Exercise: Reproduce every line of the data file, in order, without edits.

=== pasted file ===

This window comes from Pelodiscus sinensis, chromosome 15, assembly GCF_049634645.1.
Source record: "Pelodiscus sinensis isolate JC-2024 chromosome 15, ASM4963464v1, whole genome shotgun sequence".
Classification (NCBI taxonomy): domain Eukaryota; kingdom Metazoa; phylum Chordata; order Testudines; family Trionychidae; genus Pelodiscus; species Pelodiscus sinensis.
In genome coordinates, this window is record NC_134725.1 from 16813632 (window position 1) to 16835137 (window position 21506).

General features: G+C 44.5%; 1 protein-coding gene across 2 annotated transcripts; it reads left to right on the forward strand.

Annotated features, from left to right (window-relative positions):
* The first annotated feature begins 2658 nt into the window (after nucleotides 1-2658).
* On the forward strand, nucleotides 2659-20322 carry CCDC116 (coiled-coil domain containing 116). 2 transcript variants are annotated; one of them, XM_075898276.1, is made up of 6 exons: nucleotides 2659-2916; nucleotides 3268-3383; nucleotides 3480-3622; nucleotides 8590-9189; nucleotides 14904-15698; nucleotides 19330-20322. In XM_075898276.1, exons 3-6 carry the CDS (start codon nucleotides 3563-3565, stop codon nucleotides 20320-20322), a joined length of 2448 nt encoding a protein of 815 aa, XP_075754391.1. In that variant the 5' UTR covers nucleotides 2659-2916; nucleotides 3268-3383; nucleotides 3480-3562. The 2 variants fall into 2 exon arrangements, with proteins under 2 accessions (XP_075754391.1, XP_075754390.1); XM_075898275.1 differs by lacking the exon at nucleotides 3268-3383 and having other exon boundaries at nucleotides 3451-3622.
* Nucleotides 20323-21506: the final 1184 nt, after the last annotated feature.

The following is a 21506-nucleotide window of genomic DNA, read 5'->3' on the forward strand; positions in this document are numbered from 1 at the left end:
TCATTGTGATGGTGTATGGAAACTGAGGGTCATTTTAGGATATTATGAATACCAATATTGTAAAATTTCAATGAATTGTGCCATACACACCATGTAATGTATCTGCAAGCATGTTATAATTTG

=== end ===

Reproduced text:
This window comes from Pelodiscus sinensis, chromosome 15, assembly GCF_049634645.1.
Source record: "Pelodiscus sinensis isolate JC-2024 chromosome 15, ASM4963464v1, whole genome shotgun sequence".
Classification (NCBI taxonomy): domain Eukaryota; kingdom Metazoa; phylum Chordata; order Testudines; family Trionychidae; genus Pelodiscus; species Pelodiscus sinensis.
In genome coordinates, this window is record NC_134725.1 from 16813632 (window position 1) to 16835137 (window position 21506).

General features: G+C 44.5%; 1 protein-coding gene across 2 annotated transcripts; it reads left to right on the forward strand.

Annotated features, from left to right (window-relative positions):
* The first annotated feature begins 2658 nt into the window (after nucleotides 1-2658).
* On the forward strand, nucleotides 2659-20322 carry CCDC116 (coiled-coil domain containing 116). 2 transcript variants are annotated; one of them, XM_075898276.1, is made up of 6 exons: nucleotides 2659-2916; nucleotides 3268-3383; nucleotides 3480-3622; nucleotides 8590-9189; nucleotides 14904-15698; nucleotides 19330-20322. In XM_075898276.1, exons 3-6 carry the CDS (start codon nucleotides 3563-3565, stop codon nucleotides 20320-20322), a joined length of 2448 nt encoding a protein of 815 aa, XP_075754391.1. In that variant the 5' UTR covers nucleotides 2659-2916; nucleotides 3268-3383; nucleotides 3480-3562. The 2 variants fall into 2 exon arrangements, with proteins under 2 accessions (XP_075754391.1, XP_075754390.1); XM_075898275.1 differs by lacking the exon at nucleotides 3268-3383 and having other exon boundaries at nucleotides 3451-3622.
* Nucleotides 20323-21506: the final 1184 nt, after the last annotated feature.

The following is a 21506-nucleotide window of genomic DNA, read 5'->3' on the forward strand; positions in this document are numbered from 1 at the left end:
TCATTGTGATGGTGTATGGAAACTGAGGGTCATTTTAGGATATTATGAATACCAATATTGTAAAATTTCAATGAATTGTGCCATACACACCATGTAATGTATCTGCAAGCATGTTATAATTTG